Thank You

Merriam-Webster dictionary defines sacrifice as the “destruction or surrender of something for the sake of something else” and further defines as “something given up or lost”. Every November, I, along with most Americans, take the time to say thank you to those veterans that have served or currently serve our great nation in the enduring battle for our freedom. It’s kind of fitting that Veterans Day also falls in the same month as Thanksgiving. You would think it was planned that way. This, however, was not the case. For those that do not know the history of Veterans Day I’d like to offer some historic insight.

November 11th was originally known as Armistice Day. This date marked the unofficial end to The Great War, now known as World War I, in 1918. An armistice was signed between Germany and the Allied nations that went into effect on the eleventh hour of the eleventh day of the eleventh month. November 11, 1918, was generally regarded as the end of “the war to end all wars.” Unfortunately, this unusually absurd war which was the first war to mix modern technology and pre-modern war tactics failed to end all wars. Instead, the Treaty of Versailles, the official end to World War I, arguably was the driving force behind the next almost globally encompassing war known as World War II.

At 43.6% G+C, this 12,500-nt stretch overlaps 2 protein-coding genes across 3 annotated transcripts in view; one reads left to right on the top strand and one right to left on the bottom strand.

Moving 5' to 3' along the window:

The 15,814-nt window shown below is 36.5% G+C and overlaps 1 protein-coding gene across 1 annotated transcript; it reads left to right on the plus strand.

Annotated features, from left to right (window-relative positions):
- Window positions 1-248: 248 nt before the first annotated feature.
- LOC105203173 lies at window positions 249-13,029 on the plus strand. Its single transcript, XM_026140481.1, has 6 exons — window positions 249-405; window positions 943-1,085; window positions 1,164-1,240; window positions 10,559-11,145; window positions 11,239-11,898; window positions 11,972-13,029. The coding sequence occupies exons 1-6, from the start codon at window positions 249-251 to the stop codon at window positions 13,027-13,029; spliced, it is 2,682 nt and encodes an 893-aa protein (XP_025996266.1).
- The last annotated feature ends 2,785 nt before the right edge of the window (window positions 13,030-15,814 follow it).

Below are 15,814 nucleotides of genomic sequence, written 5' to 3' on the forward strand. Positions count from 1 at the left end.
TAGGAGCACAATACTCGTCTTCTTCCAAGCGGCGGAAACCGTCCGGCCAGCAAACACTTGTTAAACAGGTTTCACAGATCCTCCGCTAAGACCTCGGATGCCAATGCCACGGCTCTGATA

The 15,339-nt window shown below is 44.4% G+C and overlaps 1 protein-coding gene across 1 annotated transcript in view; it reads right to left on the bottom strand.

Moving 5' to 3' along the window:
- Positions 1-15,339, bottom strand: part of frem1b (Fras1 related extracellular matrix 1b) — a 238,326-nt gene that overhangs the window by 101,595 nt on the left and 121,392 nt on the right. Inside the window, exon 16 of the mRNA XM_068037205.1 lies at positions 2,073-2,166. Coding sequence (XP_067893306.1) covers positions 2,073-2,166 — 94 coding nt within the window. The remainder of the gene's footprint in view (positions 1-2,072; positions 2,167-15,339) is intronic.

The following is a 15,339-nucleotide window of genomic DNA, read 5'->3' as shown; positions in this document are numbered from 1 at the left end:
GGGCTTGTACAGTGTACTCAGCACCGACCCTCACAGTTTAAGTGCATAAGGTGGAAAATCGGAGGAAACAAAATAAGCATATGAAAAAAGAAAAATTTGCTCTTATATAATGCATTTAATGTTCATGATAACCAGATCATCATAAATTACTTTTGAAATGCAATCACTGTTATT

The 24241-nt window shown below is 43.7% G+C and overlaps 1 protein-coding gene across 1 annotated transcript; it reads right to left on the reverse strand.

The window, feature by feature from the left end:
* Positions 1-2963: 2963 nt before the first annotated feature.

Armistice Day was first celebrated in 1919 in America when President Wilson proclaimed, “To us in America, the reflections of Armistice Day will be filled with solemn pride in the heroism of those who died in the country’s service and with gratitude for the victory, both because of the thing from which it has freed us and because of the opportunity it has given America to show her sympathy with peace and justice in the councils of the nations…”. In 1926, the United States Congress officially recognized the end of World War I when it passed a concurrent resolution on June 4, 1926, with these words: